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Turkey tips for a safe Thanksgiving dinner          Send a link to a friend

[NOV. 21, 2006]  SPRINGFIELD -- Many people are preparing to cook a Thanksgiving meal this week with a traditional turkey and all the fixin's. Following some simple guidelines can help ensure a safe and delicious meal.

Make sure the turkey is completely thawed, either in the refrigerator or in a place where the air temperature is no higher than 40 degrees F. A 20-pound turkey takes four to five days to thaw completely in a refrigerator. The turkey should be placed on a tray or pan to catch any juices that may leak. A thawed turkey can remain in the refrigerator safely for one to two days. If the inner cavity is still frozen or even partially frozen when you put the turkey in the oven, the inside temperature will not be hot enough to destroy disease-causing bacteria.

It's safer to cook the stuffing separately, but if you do stuff the bird, do so just before cooking it, and stuff it loosely so it cooks thoroughly. If stuffing is mixed the day before the meal, pre-mix only the dry ingredients. Mixing moist ingredients ahead of time allows bacteria the opportunity to grow.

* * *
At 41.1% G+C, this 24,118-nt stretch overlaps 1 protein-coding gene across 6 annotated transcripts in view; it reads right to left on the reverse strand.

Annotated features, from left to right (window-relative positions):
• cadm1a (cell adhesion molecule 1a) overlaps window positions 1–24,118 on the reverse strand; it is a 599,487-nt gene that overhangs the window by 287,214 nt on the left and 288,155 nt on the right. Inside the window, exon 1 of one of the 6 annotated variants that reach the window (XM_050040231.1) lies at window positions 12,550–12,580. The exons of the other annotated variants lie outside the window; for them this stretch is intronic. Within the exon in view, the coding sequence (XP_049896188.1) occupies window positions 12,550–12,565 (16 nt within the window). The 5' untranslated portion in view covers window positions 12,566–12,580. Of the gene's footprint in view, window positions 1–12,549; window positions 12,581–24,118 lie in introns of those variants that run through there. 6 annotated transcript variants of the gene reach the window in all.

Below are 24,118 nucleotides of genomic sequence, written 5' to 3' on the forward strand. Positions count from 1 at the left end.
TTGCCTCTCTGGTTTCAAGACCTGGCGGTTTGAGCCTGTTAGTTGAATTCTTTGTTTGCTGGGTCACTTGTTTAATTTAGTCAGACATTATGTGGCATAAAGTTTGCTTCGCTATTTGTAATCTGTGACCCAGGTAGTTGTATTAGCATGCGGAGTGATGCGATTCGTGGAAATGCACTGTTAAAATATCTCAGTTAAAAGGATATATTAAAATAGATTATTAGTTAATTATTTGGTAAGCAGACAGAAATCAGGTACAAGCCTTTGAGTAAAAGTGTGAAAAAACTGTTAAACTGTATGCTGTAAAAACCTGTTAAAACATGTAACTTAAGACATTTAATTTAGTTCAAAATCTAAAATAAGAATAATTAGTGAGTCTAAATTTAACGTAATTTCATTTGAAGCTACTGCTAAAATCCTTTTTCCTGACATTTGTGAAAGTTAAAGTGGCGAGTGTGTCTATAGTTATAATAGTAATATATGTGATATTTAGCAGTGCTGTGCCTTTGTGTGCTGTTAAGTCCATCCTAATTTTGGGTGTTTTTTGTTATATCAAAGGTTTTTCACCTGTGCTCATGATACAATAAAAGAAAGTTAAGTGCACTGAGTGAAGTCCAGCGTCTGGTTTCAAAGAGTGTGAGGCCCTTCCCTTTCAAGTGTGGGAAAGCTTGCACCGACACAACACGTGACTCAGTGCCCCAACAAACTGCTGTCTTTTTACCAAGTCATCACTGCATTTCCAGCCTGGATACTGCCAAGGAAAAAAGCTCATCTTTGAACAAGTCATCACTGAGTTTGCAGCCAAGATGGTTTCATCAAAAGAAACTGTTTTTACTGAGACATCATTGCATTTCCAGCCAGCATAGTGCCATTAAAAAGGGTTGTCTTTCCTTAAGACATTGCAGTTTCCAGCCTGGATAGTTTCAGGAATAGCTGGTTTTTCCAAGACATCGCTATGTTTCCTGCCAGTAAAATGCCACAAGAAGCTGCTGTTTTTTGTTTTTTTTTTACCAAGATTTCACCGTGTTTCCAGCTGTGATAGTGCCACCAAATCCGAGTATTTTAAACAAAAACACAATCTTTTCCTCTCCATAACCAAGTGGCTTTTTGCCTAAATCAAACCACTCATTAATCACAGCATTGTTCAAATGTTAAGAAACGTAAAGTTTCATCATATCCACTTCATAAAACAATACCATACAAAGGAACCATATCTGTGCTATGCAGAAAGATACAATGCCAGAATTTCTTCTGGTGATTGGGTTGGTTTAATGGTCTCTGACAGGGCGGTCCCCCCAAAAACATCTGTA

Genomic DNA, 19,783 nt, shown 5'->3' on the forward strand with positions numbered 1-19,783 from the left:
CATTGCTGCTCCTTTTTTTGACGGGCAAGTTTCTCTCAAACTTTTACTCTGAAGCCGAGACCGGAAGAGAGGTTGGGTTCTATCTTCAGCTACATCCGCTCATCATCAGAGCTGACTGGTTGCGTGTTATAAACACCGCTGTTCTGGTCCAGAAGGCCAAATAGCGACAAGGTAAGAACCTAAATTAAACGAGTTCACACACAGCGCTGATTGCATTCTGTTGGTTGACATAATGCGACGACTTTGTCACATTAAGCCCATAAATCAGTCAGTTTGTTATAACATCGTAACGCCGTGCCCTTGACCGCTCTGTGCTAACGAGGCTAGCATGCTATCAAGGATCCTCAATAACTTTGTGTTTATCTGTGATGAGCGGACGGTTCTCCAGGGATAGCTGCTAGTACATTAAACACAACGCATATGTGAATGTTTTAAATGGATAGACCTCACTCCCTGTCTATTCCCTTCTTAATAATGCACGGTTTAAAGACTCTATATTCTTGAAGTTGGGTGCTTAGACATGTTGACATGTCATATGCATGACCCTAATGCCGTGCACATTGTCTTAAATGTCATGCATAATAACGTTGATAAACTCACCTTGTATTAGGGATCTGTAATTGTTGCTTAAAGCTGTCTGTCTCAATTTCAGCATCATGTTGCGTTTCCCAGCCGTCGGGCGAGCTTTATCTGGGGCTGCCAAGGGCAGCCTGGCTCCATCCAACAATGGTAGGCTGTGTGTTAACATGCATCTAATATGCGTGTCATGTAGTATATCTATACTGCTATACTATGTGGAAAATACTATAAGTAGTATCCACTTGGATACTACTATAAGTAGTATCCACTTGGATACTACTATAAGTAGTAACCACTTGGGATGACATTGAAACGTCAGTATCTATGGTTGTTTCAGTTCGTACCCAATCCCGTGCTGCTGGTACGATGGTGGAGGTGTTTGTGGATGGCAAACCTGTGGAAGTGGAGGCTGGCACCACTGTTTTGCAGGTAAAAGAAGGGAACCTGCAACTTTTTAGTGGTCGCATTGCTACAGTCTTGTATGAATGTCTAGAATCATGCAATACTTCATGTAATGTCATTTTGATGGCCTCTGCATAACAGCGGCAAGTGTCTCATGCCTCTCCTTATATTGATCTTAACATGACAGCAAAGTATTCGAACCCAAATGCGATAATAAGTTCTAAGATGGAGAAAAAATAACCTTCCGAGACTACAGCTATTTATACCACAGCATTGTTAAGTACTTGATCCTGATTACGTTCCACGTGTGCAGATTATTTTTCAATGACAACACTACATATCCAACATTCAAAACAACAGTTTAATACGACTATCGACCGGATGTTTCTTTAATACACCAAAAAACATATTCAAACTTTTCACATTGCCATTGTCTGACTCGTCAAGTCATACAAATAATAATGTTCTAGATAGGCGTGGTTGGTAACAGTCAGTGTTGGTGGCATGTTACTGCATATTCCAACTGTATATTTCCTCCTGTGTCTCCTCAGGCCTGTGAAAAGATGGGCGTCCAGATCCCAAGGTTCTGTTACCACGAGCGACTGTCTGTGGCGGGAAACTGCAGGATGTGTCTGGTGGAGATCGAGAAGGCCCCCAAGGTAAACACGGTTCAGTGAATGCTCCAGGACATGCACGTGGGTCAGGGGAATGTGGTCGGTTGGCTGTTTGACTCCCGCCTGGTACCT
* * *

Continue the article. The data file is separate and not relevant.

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To check the temperature of the turkey, insert a meat thermometer into the center of the thickest part of the thigh, breast or stuffing. Temperatures should register as follows:

  • Turkey, 165 degrees

  • Stuffing, 165 degrees

  • Boneless turkey roast, 170 degrees

All leftovers need to be refrigerated immediately. If they are left to sit for several hours at room temperature, disease-causing bacteria can grow. Also, refrigerate stuffing and other leftovers separate from the bird.

When eating leftovers, they need to be either very cold (directly from the refrigerator) or very hot (at least 165 degrees). Refrigerated turkey and stuffing should be used within three to four days and gravy within a day or two.

[Illinois Department of Public Health news release]


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